Dam-Induced Sediment Starvation in Deltas: Implications for the Mekong
Tuesday, 16 December 2014: 8:30 AM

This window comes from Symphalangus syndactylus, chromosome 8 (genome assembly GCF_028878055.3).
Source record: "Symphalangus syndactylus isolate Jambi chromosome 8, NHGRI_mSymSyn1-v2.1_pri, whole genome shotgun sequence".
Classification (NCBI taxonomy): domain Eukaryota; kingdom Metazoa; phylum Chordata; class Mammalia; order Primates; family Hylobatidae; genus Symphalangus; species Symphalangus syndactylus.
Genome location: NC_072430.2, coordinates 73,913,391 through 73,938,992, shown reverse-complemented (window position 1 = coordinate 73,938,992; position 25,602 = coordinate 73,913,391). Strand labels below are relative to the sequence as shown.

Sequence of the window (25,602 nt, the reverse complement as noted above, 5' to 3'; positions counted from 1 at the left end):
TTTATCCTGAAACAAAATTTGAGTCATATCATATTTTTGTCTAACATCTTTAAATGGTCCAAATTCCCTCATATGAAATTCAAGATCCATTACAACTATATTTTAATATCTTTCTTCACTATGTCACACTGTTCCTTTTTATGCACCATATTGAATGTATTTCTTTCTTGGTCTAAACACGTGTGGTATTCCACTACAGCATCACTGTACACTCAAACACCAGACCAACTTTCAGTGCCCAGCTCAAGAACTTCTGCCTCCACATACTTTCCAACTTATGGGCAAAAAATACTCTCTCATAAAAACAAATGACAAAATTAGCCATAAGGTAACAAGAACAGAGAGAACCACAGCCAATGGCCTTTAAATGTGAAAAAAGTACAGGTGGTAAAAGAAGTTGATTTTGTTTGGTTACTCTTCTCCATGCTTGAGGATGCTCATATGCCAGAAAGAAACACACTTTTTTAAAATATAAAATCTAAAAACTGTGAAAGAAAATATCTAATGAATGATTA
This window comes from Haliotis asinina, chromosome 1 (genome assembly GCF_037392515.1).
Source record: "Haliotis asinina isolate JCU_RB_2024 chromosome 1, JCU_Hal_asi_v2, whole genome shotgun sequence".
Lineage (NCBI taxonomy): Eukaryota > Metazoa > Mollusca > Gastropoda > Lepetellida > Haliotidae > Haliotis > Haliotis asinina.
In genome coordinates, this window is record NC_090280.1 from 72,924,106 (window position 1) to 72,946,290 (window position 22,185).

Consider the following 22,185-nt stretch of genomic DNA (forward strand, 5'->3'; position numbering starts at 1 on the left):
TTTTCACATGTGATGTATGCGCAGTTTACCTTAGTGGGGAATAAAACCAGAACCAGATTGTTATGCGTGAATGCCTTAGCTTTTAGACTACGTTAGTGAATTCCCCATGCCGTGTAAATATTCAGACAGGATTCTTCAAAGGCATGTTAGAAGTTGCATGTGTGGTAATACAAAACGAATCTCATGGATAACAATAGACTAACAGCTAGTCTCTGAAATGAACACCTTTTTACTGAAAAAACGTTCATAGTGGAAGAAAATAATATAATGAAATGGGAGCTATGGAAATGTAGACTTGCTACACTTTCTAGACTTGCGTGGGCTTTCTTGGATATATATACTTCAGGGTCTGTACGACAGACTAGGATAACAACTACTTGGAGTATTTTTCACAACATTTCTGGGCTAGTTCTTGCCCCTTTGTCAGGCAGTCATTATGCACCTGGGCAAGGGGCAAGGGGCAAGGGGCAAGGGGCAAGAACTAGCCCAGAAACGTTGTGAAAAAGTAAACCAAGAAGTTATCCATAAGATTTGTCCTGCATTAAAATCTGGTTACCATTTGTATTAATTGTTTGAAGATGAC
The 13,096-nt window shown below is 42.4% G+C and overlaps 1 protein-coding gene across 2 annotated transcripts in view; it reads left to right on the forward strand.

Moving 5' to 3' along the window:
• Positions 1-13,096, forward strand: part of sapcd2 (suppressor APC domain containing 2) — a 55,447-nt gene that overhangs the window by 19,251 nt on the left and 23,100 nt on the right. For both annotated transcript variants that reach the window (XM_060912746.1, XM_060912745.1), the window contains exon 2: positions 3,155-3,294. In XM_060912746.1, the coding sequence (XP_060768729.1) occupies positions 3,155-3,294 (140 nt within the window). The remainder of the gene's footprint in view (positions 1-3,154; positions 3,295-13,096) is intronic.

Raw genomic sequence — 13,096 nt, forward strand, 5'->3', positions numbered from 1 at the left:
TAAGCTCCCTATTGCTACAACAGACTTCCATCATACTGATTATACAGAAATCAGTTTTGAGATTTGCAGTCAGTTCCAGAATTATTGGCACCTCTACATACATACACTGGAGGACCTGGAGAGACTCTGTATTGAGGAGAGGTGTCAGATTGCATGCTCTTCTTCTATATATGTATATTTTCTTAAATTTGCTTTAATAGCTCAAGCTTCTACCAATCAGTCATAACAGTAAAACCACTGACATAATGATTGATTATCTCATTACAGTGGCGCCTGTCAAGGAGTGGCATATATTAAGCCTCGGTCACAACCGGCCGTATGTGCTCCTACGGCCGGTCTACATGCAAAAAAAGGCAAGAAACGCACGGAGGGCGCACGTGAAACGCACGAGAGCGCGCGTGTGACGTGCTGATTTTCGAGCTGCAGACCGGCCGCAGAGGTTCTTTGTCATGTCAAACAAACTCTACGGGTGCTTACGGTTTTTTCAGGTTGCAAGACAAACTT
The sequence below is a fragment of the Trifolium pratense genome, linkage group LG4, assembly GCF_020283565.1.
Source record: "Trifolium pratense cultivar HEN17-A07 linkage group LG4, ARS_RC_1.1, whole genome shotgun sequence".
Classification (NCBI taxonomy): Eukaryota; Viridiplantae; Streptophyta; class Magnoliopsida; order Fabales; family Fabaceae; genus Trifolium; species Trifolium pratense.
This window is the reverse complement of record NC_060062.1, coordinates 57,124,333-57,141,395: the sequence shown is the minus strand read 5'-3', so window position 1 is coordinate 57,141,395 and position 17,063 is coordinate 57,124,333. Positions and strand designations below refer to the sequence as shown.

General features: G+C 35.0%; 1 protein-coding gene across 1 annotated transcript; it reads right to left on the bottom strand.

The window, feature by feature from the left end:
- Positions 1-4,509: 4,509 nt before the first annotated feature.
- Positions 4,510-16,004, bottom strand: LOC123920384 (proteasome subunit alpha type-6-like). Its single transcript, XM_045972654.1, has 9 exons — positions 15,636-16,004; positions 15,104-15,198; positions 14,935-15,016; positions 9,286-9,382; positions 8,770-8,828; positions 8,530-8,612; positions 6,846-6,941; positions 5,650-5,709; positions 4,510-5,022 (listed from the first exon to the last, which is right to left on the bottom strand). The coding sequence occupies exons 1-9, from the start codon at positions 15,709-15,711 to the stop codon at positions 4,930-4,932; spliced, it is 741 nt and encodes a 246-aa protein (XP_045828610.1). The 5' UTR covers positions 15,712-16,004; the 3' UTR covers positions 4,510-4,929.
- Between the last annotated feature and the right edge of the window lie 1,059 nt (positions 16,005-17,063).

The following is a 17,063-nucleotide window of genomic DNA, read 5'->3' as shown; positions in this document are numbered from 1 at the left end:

Dams interrupt the downstream transport of sediment in rivers, accumulating sediment in the reservoir and depriving downstream reaches of their natural sediment load, with serious consequences for many deltas where lack of sediment supply has contributed to accelerated subsidence and coastal erosion. From the Indus to the Yellow, major Asian rivers are undergoing unprecedented rates of dam construction. On the Mekong, 7 dams are under construction on the mainstem in China and 133 proposed (or already built) for the Lower Mekong River and tributaries. Given its naturally high sediment loads (owing to its active tectonism), we can ask how much sediment will these dams trap, how will sedimentation affect reservoir sustainability, and how will sediment trapping deprive downstream reaches of their natural sediment loads and thus create problems of ‘hungry water’ in downstream channels and the delta. The question has been difficult to answer before because of the lack of sediment data for critical tributaries and uncertainties even for the better-documented mainstem. To overcome the lack of data, we adopted a geomorphic approach, delineating nine distinct regions for which we estimated sediment yields based on geomorphic characteristics, tectonic history, and the limited sediment transport data available. We used the 3-W model to estimate cumulative sediment trapping by these dams, accounting for changing trap efficiency over time and multiple dams on a single river system. Under a 38-dam ‘definite future’ scenario, cumulative sediment reduction to the Delta would be 51%. Under full build-out of all planned dams, cumulative sediment trapping would be 96%, ultimately depriving the Delta of nearly all its sediment load. This scenario would have profound consequences on productivity of the river and persistence of the Delta landform itself, and suggests that strategies to pass sediment through/around dams should be urgently explored to prevent or reduce the consequences of downstream sediment starvation.